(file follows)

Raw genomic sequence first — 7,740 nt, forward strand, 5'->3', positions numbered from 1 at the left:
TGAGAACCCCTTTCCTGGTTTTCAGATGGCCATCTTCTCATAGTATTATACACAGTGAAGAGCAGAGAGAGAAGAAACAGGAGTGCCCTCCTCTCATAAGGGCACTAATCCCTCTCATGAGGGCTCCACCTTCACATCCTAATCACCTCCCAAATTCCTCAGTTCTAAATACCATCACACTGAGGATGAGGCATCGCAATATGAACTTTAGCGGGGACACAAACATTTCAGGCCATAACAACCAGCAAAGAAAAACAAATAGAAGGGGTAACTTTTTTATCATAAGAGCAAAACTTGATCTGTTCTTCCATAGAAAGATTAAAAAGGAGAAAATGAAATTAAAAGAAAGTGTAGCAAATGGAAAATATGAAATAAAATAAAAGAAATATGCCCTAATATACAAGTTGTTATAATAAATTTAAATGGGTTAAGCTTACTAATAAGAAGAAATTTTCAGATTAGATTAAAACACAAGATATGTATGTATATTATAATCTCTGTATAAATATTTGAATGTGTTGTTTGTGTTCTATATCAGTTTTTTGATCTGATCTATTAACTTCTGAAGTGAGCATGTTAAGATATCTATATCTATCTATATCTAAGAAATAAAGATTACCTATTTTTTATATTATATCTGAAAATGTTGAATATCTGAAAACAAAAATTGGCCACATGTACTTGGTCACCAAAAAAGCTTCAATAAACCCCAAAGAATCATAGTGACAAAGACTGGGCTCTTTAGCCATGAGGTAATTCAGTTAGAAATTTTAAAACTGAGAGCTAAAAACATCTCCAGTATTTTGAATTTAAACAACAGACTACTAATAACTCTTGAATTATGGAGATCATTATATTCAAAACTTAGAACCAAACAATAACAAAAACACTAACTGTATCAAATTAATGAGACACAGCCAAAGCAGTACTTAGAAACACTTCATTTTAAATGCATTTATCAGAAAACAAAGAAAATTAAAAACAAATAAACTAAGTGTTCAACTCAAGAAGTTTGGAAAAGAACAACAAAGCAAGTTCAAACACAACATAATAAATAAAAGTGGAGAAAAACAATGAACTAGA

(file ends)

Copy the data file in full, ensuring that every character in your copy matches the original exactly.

Raw genomic sequence first — 7,740 nt, forward strand, 5'->3', positions numbered from 1 at the left:
TGAGAACCCCTTTCCTGGTTTTCAGATGGCCATCTTCTCATAGTATTATACACAGTGAAGAGCAGAGAGAGAAGAAACAGGAGTGCCCTCCTCTCATAAGGGCACTAATCCCTCTCATGAGGGCTCCACCTTCACATCCTAATCACCTCCCAAATTCCTCAGTTCTAAATACCATCACACTGAGGATGAGGCATCGCAATATGAACTTTAGCGGGGACACAAACATTTCAGGCCATAACAACCAGCAAAGAAAAACAAATAGAAGGGGTAACTTTTTTATCATAAGAGCAAAACTTGATCTGTTCTTCCATAGAAAGATTAAAAAGGAGAAAATGAAATTAAAAGAAAGTGTAGCAAATGGAAAATATGAAATAAAATAAAAGAAATATGCCCTAATATACAAGTTGTTATAATAAATTTAAATGGGTTAAGCTTACTAATAAGAAGAAATTTTCAGATTAGATTAAAACACAAGATATGTATGTATATTATAATCTCTGTATAAATATTTGAATGTGTTGTTTGTGTTCTATATCAGTTTTTTGATCTGATCTATTAACTTCTGAAGTGAGCATGTTAAGATATCTATATCTATCTATATCTAAGAAATAAAGATTACCTATTTTTTATATTATATCTGAAAATGTTGAATATCTGAAAACAAAAATTGGCCACATGTACTTGGTCACCAAAAAAGCTTCAATAAACCCCAAAGAATCATAGTGACAAAGACTGGGCTCTTTAGCCATGAGGTAATTCAGTTAGAAATTTTAAAACTGAGAGCTAAAAACATCTCCAGTATTTTGAATTTAAACAACAGACTACTAATAACTCTTGAATTATGGAGATCATTATATTCAAAACTTAGAACCAAACAATAACAAAAACACTAACTGTATCAAATTAATGAGACACAGCCAAAGCAGTACTTAGAAACACTTCATTTTAAATGCATTTATCAGAAAACAAAGAAAATTAAAAACAAATAAACTAAGTGTTCAACTCAAGAAGTTTGGAAAAGAACAACAAAGCAAGTTCAAACACAACATAATAAATAAAAGTGGAGAAAAACAATGAACTAGA